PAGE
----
Urban Adaptation Concepts

Concept 1 (Protection from Elements)

My first concept for my theme–shelter–consists of a person wearing a headset with a miniature parasol on top paired with a a larger sized parasol attached on her arms and neck area. In a neutral position, the main bigger parsol would sink down, but when she raises her arms, the parasol will open up. She is also sporting a bodysuit of sorts underneath. I was inspired for this garment when I was walking through Chinatown today and witnessed shops selling parasols, along with other trinkets, that would’ve provided excellent protection from the element of the scorching weather and sunlight, as well as shade not only to the wearer but potentially for another person or two who can seek refuge underneath the outstretched parasol. The parasols were often depicted as symbols of high socioeconomic status and/or grand events like weddings, thus this garment will adapt to Chinatown because it not only represents the responsibility of people with power to help and guide those less powerful, but also a celebration of foreign cultures interacting and merging together as a community.

Concept 2 (Architectural)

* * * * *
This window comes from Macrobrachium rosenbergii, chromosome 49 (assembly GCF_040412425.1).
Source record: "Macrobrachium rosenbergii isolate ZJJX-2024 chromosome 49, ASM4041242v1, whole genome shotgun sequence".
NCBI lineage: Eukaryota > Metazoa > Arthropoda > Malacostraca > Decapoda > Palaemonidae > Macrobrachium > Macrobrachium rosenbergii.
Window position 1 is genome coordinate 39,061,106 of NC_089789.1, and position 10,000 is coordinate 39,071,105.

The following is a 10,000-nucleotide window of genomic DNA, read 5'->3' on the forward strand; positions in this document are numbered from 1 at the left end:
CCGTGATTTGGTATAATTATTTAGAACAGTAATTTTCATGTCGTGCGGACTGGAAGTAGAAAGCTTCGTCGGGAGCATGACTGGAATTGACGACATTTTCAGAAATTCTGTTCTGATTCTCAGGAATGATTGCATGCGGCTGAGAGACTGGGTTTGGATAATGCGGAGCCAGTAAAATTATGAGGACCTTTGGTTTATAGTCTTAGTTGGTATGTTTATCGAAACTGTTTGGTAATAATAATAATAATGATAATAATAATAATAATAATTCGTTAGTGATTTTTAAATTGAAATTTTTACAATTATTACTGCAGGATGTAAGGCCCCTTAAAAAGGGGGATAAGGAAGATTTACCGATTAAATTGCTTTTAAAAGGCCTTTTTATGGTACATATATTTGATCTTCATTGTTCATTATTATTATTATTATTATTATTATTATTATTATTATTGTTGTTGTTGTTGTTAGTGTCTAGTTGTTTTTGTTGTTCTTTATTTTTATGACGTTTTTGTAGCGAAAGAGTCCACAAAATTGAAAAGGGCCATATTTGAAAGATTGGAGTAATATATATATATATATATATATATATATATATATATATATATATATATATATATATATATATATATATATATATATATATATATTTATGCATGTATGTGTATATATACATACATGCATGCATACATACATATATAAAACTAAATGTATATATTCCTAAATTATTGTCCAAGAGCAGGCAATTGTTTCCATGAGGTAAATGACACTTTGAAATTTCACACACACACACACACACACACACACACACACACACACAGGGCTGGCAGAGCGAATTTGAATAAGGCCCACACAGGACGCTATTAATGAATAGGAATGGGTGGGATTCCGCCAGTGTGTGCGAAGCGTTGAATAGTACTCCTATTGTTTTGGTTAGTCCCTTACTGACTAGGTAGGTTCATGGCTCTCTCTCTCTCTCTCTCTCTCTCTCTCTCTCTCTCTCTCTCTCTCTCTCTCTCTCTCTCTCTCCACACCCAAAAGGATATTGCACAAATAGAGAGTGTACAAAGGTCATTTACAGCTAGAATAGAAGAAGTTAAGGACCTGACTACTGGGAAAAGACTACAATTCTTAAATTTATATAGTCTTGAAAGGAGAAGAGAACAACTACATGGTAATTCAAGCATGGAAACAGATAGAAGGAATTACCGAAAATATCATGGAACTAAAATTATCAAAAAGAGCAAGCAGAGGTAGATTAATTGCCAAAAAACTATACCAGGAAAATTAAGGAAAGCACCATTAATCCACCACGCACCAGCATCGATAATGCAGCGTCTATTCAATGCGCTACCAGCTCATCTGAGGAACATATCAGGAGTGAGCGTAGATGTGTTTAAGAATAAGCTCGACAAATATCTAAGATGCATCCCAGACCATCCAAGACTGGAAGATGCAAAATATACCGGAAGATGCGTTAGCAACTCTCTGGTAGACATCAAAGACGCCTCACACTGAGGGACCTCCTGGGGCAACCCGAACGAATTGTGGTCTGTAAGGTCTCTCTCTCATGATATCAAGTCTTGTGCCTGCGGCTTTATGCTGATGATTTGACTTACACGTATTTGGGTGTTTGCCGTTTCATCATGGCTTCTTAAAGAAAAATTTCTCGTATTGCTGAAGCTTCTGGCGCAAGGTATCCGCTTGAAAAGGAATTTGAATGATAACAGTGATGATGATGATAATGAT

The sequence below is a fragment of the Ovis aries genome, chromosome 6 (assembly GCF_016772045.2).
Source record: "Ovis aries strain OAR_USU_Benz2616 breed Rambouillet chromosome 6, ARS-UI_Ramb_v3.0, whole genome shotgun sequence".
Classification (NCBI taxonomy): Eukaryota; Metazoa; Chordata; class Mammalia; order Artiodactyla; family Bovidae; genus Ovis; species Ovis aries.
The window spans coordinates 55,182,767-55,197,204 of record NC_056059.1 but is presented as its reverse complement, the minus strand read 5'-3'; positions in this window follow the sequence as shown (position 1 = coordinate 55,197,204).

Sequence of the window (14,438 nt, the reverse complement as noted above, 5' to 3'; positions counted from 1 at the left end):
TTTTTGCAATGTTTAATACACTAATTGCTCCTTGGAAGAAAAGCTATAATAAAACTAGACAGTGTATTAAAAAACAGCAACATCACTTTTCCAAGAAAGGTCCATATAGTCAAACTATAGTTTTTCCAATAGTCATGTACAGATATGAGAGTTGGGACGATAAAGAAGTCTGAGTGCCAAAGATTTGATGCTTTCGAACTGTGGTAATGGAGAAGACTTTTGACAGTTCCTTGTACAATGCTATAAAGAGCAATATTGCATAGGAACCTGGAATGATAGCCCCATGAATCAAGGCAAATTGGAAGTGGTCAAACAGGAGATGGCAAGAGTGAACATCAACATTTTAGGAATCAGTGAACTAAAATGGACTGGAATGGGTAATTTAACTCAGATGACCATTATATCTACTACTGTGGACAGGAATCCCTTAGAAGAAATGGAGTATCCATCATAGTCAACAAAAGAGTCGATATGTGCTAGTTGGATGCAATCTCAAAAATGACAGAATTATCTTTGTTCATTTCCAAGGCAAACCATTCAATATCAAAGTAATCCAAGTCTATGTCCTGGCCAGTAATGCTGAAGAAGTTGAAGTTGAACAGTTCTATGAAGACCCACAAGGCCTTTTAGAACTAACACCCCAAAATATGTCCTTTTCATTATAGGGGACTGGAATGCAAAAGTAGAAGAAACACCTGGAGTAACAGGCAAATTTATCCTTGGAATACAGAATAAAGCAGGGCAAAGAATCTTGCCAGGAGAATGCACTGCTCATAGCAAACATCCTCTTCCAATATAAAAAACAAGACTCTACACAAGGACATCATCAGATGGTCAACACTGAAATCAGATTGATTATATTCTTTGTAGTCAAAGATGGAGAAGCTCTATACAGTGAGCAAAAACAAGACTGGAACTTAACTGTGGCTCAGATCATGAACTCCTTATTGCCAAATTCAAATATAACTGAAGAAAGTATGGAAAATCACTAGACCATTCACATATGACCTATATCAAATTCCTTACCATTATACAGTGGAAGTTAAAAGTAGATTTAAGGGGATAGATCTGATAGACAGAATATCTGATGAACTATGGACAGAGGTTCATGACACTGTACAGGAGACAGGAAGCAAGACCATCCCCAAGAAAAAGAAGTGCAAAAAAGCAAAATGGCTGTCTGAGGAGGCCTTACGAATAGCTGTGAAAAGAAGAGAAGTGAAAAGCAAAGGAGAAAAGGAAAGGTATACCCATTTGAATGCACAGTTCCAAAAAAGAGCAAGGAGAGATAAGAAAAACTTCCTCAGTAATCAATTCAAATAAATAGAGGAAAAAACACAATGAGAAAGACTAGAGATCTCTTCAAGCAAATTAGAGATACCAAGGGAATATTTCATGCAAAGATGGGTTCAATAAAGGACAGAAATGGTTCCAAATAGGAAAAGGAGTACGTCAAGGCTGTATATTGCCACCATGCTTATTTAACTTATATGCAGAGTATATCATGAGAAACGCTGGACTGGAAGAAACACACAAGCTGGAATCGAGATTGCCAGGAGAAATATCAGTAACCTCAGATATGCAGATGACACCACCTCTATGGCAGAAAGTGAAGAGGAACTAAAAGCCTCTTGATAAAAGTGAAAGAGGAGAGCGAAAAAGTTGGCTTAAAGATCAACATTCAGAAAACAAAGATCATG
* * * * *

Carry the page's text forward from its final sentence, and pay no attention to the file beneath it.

My second concept is of a person ‘s transformation into literally a human shelter sporting the appearance of a Chinese pagoda. The wearer sports a headset with the tip and tile roof of a pagoda, the neck potentially the intersection part, a wide roof stretching out over the shoulder, and the rest of the dress as roof tiles again. My main inspiration for this concept were some of the buildings in Chinatown that I observed to have the traditional Chinese roofs that assimilates into the Western architecture but at the same time clashes with the different culture and style. Another idea for this was to incorporate the “Protection from Elements” aspect as well by making the roofs much wider to provide an effective shelter both for the wearer and other people. This garment will adapt to the Chinatown environment because it will be able to effectively camouflage into the wide array of buildings that still keep the traditional Chinese architectural style.

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